- Apple is developing its services segment to offset the revenue decline in the iPhone segment.
- After the impressive progress with Apple Pay, Apple now focuses on its music service.
- The company is challenging Spotify’s dominance in the music streaming market.
For a few quarters, Apple Inc. (NASDAQ:AAPL) investors had focused on the company’s main businesses, from the iPhone cash machine to other emerging businesses like Apple Pay, Apple Music, and Apple Watch. In an earlier article, I described that change as an interim period until Apple will launch its next cash machine – the autonomous/electric Apple Car. However, for now, the company is trying to develop new markets and services to offset the sales decline of its Apple iPhone.
The Apple Watch and other new consumer electronic devices from Apple did not quite take off, so investors highlighted the services segment as the one to drive Apple’s future growth. There are two primary services that comprise that segment: Apple Pay and Apple Music. On the Apple Pay front, the company made tremendous progress, expanding its presence in Asia and Europe and launching Apple Pay for Safari, which enables web transactions to compete directly with PayPal. Apple Pay is slowly evolving as a major global e-payments player that could challenge PayPal and AliPay's dominance worldwide and generate substantial revenues in the future.
After the impressive progress made with Apple Pay, the company turned to strengthen its second primary service – Apple Music. The music-streaming market has many similar characteristics to the e-payments market: both of them include dozens of players in a very crowded market, with one or two distinct leaders and many newcomers trying to generate significant market share to monetize the market's expected growth. In the e-payments market, Apple targeted PayPal and AliPay, and in the music streaming market, Apple is targeting Pandora (P) and Spotify.
Spotify is currently the world’s largest paid music-streaming service, with more than 30 million paying users, compared with Apple Music’s 13 million paying users. However, Apple has one huge advantage over Spotify, which is the company’s extensive, worldwide ecosystem that is tightly controlled by the company, and while Apple can use that ecosystem to offer and promote its music services, other services which are mainly mobile-based, like Spotify, Tidal, etc., are dependent on Apple to be available for iOS customers.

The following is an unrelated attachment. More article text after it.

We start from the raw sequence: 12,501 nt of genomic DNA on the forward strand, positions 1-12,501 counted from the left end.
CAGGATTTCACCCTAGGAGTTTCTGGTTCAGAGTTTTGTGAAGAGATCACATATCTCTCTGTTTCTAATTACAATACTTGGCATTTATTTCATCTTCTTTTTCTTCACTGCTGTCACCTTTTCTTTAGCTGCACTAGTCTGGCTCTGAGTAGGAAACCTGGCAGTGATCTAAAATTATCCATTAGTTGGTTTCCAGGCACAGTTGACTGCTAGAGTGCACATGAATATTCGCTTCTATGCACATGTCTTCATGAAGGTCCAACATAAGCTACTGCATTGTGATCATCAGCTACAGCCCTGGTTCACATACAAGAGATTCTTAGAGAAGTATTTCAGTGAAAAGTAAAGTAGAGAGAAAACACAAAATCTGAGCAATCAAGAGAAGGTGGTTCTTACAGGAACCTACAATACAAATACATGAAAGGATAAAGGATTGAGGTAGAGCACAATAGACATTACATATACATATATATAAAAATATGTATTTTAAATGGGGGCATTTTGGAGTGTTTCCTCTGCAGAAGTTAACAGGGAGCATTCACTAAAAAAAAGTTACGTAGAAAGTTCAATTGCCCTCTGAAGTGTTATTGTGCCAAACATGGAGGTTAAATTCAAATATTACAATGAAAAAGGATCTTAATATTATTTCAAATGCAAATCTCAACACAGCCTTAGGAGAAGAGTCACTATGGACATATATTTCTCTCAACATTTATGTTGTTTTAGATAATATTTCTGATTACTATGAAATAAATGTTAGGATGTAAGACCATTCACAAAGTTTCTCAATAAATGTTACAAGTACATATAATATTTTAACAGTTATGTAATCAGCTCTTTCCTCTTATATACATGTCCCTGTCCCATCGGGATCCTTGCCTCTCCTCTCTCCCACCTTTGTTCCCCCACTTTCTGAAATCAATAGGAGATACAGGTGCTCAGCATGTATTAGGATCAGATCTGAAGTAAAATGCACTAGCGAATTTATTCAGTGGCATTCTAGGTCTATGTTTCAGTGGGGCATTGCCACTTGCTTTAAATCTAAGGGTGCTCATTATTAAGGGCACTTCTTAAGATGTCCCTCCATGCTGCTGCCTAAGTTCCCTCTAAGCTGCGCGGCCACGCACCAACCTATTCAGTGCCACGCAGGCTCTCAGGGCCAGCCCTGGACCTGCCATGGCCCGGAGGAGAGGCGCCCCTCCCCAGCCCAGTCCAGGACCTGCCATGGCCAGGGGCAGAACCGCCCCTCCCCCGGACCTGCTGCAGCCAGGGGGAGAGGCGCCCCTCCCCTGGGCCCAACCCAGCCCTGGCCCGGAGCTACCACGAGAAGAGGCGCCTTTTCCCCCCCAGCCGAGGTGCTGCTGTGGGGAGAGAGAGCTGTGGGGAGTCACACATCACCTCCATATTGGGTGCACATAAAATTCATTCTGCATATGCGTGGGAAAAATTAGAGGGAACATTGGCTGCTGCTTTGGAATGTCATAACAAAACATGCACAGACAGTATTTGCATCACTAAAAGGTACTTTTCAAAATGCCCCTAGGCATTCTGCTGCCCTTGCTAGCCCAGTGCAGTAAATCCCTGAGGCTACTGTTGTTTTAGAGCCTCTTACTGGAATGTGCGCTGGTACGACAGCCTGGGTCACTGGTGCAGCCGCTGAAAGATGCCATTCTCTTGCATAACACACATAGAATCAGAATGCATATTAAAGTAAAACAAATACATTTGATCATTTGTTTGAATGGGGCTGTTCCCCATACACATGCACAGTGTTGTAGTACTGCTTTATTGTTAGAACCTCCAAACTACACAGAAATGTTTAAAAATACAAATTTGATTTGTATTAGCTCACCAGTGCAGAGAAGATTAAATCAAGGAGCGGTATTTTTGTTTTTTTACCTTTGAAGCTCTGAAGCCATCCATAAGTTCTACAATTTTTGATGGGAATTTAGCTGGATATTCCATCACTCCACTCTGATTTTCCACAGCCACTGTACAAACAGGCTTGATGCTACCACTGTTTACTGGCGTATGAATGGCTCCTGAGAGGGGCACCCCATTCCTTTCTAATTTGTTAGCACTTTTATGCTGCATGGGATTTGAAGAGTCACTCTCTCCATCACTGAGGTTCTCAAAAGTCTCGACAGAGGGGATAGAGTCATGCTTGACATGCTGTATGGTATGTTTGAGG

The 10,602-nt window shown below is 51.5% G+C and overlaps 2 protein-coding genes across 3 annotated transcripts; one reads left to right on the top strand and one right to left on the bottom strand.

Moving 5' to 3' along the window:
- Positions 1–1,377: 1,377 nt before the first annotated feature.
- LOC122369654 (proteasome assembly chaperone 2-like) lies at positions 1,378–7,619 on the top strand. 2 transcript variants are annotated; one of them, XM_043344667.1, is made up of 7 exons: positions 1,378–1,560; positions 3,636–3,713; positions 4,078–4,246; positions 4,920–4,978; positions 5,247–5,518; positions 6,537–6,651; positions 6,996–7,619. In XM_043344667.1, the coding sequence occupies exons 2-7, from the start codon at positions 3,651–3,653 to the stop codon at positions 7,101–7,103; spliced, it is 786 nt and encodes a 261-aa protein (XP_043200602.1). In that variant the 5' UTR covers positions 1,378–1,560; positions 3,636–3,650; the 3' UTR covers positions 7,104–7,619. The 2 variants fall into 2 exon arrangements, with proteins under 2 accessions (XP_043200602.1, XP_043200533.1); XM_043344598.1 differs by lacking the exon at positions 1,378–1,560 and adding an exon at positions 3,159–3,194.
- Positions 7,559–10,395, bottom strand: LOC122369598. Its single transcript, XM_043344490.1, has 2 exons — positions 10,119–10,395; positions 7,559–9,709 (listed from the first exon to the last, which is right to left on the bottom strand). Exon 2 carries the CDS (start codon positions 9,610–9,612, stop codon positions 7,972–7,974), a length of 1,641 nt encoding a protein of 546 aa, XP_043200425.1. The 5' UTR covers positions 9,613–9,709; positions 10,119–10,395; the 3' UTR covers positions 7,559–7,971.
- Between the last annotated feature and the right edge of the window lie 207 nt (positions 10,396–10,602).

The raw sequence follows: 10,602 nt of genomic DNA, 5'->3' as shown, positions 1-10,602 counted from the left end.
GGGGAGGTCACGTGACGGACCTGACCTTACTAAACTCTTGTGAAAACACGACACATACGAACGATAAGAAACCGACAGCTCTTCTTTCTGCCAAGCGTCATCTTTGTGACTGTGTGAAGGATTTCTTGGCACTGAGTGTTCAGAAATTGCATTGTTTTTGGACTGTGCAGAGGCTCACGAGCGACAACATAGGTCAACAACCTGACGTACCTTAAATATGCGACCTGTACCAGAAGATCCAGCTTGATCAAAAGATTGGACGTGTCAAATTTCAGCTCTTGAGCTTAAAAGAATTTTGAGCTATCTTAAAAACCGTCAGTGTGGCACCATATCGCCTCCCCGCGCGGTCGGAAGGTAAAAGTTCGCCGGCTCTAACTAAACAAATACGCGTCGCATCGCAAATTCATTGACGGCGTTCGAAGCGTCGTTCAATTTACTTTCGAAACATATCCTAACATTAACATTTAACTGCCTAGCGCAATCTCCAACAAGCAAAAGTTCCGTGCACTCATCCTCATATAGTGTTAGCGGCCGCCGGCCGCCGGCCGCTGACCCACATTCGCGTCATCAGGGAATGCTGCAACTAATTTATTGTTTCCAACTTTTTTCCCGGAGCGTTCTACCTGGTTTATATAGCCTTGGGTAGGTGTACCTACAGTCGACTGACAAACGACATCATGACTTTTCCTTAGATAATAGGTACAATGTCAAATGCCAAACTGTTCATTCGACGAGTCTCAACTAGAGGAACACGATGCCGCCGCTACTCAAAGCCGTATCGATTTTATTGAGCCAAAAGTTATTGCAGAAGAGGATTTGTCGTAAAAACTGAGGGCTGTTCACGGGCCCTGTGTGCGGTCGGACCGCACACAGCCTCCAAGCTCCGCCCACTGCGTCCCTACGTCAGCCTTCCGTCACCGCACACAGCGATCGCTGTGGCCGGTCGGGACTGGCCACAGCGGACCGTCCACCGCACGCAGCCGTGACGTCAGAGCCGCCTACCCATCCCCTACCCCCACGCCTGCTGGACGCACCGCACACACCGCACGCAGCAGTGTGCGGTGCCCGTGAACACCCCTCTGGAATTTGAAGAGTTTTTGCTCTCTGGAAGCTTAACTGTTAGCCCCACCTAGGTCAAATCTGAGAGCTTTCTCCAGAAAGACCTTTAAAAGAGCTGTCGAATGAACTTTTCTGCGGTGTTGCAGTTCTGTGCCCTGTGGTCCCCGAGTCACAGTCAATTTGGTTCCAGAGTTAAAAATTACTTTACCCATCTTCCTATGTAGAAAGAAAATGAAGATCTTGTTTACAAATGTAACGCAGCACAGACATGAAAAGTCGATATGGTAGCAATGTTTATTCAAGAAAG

A legal dispute that was uncovered lately by Bloomberg revealed that Apple allegedly took advantage of its unique position in the market and blocked an update to Spotify. This is a drastic move that an Apple spokesperson denied, but it highlights Apple’s incredible power in the music streaming market that goes beyond user growth and subscription sales. Moreover, Apple charges 25% of all payments initiated in its App Store, which means that Apple’s competitors all transfer some portion of the revenues to their rival – Apple. This is another huge advantage for Apple that benefits from the competition in the market either by attracting new paying users to Apple Music or by collecting its 25% fee from the App Store revenues of its competitors. Legally, the App Store is Apple’s proprietary asset, and it can block whatever app from it as it sees right; however, it might not be fully ethical to do so, and the move already attracted too much attention from lawmakers calling for greater scrutiny over Apple’s influence over the App Store content. Clearly, Apple is sending a message to Spotify that the Swedish company depends on it, and it should look for other alternatives to maintaining its growth besides the iOS ecosystem.
Spotify is also known for its problematic relationship with some of the world’s leading artists like Taylor Swift and Adele, who wanted to limit their music for the paid subscription and were refused by the company. In return, these two super-popular artists are only partially available on Spotify. To take advantage of this point, Apple contacted Tidal about a potential acquisition that will allow Apple to benefit from Jay Z owned tidal's strong ties with popular artists and potentially increase its user base at Spotify’s expense.
These steps look like a well-organized plan to take the lead in the music-streaming market and strengthen Apple's services segment alongside the progress with Apple Pay. Concerns about Apple’s ability to grow without exceptional iPhone sales growth are rising; the latest developments in the service segment indicate that Apple is storming with full power to boost its services segment revenues. Until the company introduces the autonomous car, I believe it will be able to grow its services revenues at least to a level that will offset the decline in the iPhone segment. This is a positive short-term indicator for Apple’s stock performance, and as presented in my previous Apple articles, I remain bullish on Apple stock for the long haul.